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Blinken’s effort to prevent escalation of tensions in Middle East a ‘tall order’, but US still hold sway: Experts

As top United States diplomat Antony Blinken visits Israel on Friday (Nov 3), he would be looking to prevent the crisis from escalating in the Middle East, in part by containing Israel’s military actions, experts told CNA.

Despite having voted against a United Nations (UN) resolution calling for a humanitarian truce in Gaza, the US can still impact developments as it holds sway over Israel, having proven its support.

“I do think he will succeed at least somewhat, because the US has shown themselves to be a key ally and reliable ally of Israel and that gives him credibility, which translates into leverage,” Ms Laura Blumenfeld, senior fellow at the Philip Merrill Center for Strategic Studies at Johns Hopkins School for Advanced International Studies, told CNA’s Asia First on Friday.

“I think it’s been a crash test on the credibility of the US and I think they’ve earned their place at the table with the Israelis to demand more of them.”

On his second Middle East trip in less than a month, US Secretary of State Blinken would be aiming to contain the response of Israel, which has been striking targets in the Gaza Strip in an attempt to eradicate Hamas since the Oct 7 attacks on its soil.

Mr Blinken said discussions will focus on the future of Gaza when and if the Palestinian militants of Hamas are defeated, getting more humanitarian aid into Gaza, and finding ways to prevent the conflict from spreading.

The US has been a strong supporter of Israel, but international backlash on the way Israel has been conducting itself in Gaza has galvanised public opinion, forcing the Biden administration to respond to the pressures, said Professor Shahram Akbarzadeh, research professor in Middle East and Central Asian politics at Deakin University.

However, he told CNA938 that it would be a difficult balancing act for the US, given that it had opposed the UN resolution to protect civilians and uphold legal and humanitarian obligations in the Gaza Strip.

Prof Akbarzadeh said that top of Mr Blinken’s mind would be concern that “the American image is severely tarnished because of its support for Israeli actions”.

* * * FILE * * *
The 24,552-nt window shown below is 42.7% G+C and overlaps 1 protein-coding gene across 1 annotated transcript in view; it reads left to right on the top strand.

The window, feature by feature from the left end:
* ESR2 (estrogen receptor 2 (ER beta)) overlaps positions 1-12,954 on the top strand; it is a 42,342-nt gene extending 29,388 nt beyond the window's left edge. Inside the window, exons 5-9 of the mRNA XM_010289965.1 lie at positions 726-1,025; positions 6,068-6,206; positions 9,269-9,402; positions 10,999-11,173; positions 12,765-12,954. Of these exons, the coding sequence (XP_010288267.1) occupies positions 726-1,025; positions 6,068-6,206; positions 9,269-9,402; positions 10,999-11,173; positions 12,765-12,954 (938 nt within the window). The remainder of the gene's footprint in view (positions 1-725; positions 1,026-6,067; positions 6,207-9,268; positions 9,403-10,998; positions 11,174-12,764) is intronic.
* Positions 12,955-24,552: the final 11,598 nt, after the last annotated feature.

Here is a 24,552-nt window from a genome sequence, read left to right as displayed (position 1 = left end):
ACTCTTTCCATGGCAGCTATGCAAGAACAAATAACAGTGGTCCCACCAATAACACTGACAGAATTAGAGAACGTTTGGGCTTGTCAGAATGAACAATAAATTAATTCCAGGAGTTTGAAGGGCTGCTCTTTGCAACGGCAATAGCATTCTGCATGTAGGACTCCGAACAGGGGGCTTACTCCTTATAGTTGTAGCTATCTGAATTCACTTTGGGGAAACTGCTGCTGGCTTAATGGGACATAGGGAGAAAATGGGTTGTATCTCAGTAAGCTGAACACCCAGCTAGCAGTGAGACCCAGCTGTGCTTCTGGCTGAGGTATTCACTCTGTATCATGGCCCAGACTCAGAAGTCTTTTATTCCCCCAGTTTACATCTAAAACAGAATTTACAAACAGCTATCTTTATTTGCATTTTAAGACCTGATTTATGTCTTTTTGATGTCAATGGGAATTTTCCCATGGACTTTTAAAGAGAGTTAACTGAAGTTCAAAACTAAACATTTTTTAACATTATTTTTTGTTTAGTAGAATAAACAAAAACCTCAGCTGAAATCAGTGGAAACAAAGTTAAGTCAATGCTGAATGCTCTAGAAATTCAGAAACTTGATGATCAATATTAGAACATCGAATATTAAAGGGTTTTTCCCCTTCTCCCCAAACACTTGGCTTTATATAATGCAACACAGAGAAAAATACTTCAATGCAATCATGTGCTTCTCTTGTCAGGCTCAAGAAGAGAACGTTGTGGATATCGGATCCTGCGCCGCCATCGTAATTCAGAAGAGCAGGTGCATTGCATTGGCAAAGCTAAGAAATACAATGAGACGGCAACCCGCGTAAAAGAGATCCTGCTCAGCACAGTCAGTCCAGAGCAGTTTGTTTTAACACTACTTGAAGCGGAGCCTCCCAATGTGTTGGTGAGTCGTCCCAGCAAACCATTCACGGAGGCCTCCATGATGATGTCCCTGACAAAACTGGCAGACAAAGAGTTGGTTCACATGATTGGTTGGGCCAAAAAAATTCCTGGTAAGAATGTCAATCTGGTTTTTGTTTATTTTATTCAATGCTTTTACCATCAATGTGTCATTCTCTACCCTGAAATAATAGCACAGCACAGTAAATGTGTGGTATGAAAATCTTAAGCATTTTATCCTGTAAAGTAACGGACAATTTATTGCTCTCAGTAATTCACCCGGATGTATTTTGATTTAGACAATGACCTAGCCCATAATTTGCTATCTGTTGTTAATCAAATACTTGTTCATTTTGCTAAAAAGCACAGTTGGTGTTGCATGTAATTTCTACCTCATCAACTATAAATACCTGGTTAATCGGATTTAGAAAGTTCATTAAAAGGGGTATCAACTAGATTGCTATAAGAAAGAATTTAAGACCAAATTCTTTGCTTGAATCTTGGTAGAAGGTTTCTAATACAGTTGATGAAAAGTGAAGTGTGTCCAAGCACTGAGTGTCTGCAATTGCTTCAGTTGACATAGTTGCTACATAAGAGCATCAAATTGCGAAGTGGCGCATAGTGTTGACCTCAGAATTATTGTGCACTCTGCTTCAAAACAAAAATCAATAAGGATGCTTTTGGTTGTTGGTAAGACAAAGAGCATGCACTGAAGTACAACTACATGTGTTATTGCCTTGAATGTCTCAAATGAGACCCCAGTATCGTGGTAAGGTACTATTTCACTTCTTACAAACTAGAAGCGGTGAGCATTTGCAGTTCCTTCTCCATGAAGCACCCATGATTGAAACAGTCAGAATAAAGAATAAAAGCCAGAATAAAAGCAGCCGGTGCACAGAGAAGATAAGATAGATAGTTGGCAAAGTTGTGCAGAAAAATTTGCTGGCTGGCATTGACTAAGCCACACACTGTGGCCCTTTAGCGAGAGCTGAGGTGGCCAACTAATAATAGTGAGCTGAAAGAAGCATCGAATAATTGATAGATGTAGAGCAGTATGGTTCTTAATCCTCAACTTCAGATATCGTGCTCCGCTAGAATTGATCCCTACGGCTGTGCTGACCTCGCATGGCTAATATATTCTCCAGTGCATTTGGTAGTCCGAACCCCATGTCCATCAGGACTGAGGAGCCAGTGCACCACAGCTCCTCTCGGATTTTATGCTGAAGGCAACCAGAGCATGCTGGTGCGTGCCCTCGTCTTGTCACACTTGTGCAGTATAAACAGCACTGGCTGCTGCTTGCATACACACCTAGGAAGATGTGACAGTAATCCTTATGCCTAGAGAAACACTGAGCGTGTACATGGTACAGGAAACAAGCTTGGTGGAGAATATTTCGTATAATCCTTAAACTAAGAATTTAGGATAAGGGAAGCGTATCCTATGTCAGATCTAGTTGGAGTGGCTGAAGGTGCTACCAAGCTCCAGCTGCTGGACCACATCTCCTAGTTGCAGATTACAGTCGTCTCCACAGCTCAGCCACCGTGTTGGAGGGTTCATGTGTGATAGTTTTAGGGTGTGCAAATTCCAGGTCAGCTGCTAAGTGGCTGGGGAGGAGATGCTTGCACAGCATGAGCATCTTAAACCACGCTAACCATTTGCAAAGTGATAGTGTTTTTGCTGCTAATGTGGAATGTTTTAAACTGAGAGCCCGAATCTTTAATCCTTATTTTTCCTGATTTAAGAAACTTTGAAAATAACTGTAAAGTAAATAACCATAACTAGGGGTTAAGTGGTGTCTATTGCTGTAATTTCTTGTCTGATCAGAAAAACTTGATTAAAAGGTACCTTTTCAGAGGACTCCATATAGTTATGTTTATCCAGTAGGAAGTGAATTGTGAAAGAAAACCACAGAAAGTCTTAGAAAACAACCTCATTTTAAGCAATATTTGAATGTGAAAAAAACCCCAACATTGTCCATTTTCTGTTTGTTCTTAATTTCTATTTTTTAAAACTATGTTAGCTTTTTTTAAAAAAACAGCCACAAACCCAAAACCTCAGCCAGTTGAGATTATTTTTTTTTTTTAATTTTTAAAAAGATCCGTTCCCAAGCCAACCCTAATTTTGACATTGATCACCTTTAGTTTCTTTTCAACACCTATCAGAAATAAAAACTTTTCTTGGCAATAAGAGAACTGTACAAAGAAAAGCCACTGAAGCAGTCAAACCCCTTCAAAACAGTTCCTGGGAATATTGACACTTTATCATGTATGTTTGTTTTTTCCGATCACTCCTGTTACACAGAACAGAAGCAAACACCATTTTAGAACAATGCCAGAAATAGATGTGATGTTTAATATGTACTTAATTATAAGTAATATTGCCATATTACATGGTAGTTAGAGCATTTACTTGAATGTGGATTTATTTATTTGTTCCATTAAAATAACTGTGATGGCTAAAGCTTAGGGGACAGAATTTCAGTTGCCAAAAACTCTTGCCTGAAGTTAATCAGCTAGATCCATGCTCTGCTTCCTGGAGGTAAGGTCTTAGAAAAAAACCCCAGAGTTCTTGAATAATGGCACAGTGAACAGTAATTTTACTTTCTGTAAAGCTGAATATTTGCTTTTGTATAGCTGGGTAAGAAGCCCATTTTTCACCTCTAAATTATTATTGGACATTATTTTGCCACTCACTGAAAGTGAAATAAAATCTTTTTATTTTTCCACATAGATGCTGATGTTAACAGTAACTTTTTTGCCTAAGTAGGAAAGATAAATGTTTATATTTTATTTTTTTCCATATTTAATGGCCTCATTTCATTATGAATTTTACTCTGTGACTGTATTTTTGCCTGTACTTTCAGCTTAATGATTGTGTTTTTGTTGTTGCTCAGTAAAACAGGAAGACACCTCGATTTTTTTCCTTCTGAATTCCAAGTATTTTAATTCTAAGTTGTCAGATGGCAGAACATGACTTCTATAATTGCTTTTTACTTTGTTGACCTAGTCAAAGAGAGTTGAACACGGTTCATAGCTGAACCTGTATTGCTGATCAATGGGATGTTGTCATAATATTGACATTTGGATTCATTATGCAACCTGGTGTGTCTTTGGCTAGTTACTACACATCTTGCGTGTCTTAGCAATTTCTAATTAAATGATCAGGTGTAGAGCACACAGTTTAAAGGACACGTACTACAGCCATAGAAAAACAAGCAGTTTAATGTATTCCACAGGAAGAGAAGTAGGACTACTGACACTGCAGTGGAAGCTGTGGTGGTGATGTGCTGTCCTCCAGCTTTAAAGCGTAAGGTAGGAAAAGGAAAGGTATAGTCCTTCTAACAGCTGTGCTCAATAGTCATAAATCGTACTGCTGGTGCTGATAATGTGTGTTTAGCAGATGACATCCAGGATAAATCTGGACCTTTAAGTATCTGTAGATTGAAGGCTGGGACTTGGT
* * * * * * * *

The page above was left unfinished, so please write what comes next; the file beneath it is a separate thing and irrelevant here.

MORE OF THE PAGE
“I think the United States would be very keen to try and repair and show the Arab world that it is hearing Arab concerns (and) that it does try to address Arab concerns. But I think that’s a bit of a tall order given how things have evolved,” he said.

However, Ms Blumenfeld noted that one source of optimism is that the United Arab Emirates (UAE), which is part of the Abraham Accords, has not broken ties with Israel amid the conflict.

The Abraham Accords are a series of agreements signed in 2020 to normalise relations between Israel and several Arab states.

He said that while Israel has committed itself to the eradication of Hamas, it is not a realistic objective.

“Even if Hamas as the fighting force is eradicated, the end result of all this bombardment and the casualty toll (and) the death that was inflicted on the Palestinian population, is surely going to lead to another group that is just as antagonistic and just as committed to the destruction of Israel as Hamas is,” said Prof Akbarzadeh.

Ms Blumenfeld noted that the Israelis “have been very careful about who they say will run Gaza afterward”.

The Palestinian Authority or any other Palestinian group would be careful about associating with Israel, as it would immediately delegitimise them, she noted.

“I think they are hoping for some kind of international (solution), perhaps with the cooperation of the broader Arab states in the Arab region. But they are not going to say anything now about Palestinian rule, because they will be seen as puppets of the Israeli military,” said Ms Blumenfeld.

In terms of accountability, some Israelis feel that their political leaders let them down after failing to protect them from the attacks, while the Hamas group may not survive politically on the Palestinians’ end, said Ms Blumenfeld. 

But ultimately, it is the victims who bear the biggest losses, she added.

“As far as justice (goes), that’s the tragic point about all of this, right? There is really no justice ultimately for the victims,” she said.

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